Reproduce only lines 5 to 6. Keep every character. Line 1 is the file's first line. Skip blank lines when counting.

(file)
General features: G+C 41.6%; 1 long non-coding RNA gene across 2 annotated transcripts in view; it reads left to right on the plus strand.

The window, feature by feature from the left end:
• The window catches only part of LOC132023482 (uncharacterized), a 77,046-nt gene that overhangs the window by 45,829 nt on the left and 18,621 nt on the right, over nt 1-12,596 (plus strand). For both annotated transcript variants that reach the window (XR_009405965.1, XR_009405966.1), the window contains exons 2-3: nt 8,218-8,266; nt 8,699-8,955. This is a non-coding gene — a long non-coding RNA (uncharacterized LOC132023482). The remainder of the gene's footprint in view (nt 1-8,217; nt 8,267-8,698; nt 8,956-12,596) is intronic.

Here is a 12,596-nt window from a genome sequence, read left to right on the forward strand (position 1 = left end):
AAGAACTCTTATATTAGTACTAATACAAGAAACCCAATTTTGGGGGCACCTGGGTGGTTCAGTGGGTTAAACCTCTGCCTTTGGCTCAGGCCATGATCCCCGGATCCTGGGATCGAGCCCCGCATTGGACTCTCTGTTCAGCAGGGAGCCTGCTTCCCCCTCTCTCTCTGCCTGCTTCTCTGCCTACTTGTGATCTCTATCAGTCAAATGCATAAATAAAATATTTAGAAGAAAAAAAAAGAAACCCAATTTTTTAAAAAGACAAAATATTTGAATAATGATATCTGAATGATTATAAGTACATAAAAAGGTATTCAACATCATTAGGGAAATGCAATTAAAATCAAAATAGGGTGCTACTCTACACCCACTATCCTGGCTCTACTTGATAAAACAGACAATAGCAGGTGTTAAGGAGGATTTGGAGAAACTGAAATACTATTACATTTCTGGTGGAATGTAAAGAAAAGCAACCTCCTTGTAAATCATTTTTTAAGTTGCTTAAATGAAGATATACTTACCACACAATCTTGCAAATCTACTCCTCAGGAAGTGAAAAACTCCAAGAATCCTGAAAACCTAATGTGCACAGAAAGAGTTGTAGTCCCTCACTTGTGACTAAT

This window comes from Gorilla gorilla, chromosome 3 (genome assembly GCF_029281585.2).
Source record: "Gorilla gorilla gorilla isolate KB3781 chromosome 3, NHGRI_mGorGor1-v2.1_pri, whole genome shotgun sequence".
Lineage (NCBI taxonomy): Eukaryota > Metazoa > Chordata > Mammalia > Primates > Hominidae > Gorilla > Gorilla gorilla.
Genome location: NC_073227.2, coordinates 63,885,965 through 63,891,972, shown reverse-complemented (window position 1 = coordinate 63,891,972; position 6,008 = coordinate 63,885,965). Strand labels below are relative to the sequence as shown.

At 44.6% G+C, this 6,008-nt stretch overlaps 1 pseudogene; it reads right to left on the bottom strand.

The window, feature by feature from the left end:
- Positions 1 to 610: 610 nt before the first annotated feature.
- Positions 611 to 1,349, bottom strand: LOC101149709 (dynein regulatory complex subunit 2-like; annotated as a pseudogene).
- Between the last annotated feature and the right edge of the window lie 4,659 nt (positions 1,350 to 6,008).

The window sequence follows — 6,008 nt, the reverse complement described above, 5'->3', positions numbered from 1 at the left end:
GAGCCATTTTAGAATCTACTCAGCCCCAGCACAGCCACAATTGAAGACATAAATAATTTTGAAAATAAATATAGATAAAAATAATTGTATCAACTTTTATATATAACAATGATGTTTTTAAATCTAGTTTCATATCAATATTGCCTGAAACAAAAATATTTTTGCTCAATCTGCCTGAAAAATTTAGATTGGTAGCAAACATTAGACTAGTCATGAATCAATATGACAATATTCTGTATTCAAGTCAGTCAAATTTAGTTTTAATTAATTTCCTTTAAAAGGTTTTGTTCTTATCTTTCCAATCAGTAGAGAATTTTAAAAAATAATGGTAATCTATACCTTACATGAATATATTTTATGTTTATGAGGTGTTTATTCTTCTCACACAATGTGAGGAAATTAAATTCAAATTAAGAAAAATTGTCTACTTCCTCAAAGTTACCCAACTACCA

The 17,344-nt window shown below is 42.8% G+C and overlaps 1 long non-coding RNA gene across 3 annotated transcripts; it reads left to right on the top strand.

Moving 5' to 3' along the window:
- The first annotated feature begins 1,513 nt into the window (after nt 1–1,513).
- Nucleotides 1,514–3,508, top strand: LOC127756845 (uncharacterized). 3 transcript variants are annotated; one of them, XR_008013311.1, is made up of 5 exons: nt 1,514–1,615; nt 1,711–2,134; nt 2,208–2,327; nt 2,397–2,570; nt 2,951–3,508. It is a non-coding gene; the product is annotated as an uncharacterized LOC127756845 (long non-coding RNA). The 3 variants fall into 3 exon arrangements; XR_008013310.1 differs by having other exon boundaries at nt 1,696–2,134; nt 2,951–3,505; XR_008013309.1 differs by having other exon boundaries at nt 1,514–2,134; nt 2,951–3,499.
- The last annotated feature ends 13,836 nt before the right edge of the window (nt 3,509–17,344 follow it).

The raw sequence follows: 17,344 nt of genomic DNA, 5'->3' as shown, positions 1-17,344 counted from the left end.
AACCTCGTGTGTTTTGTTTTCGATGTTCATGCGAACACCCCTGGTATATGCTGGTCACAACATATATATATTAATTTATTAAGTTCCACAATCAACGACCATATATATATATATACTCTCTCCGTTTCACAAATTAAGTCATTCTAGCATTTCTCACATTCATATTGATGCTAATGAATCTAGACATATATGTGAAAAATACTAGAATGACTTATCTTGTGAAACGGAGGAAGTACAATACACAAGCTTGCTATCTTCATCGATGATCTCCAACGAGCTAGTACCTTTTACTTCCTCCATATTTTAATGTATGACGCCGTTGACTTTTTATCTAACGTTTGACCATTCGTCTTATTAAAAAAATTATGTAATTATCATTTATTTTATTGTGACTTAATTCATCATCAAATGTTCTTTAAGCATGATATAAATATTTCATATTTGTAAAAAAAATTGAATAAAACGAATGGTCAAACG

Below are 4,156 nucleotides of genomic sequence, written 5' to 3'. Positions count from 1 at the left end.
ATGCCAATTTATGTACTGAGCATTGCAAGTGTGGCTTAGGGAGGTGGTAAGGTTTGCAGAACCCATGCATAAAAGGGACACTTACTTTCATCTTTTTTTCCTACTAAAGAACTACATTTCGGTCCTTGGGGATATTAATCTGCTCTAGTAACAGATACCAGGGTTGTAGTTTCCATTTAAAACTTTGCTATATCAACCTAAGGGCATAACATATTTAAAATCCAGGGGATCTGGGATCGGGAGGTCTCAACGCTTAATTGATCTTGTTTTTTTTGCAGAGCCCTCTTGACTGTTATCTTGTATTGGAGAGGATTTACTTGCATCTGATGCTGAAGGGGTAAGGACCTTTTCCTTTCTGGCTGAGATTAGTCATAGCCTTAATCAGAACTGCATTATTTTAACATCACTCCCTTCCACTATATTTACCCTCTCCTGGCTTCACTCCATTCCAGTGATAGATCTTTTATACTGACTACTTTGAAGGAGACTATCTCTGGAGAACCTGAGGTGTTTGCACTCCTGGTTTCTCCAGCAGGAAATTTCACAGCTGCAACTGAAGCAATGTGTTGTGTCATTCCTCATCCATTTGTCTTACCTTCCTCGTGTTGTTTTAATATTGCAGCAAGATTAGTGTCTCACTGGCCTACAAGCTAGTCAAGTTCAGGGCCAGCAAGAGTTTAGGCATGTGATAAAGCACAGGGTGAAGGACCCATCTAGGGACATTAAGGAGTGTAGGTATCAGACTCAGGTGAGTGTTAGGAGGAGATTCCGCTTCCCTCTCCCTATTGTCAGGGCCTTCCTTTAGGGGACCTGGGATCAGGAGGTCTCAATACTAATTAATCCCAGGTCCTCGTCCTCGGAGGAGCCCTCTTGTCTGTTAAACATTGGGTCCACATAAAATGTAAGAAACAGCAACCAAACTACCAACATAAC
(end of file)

AAGAACTCTTATATTAGTACTAATACAAGAAACCCAATTTTGGGGGCACCTGGGTGGTTCAGTGGGTTAAACCTCTGCCTTTGGCTCAGGCCATGATCCCCGGATCCTGGGATCGAGCCCCGCATTGGACTCTCTGTTCAGCAGGGAGCCTGCTTCCCCCTCTCTCTCTGCCTGCTTCTCTGCCTACTTGTGATCTCTATCAGTCAAATGCATAAATAAAATATTTAGAAGAAAAAAAAAGAAACCCAATTTTTTAAAAAGACAAAATATTTGAATAATGATATCTGAATGATTATAAGTACATAAAAAGGTATTCAACATCATTAGGGAAATGCAATTAAAATCAAAATAGGGTGCTACTCTACACCCACTATCCTGGCTCTACTTGATAAAACAGACAATAGCAGGTGTTAAGGAGGATTTGGAGAAACTGAAATACTATTACATTTCTGGTGGAATGTAAAGAAAAGCAACCTCCTTGTAAATCATTTTTTAAGTTGCTTAAATGAAGATATACTTACCACACAATCTTGCAAATCTACTCCTCAGGAAGTGAAAAACTCCAAGAATCCTGAAAACCTAATGTGCACAGAAAGAGTTGTAGTCCCTCACTTGTGACTAAT

This window comes from Gorilla gorilla, chromosome 3 (genome assembly GCF_029281585.2).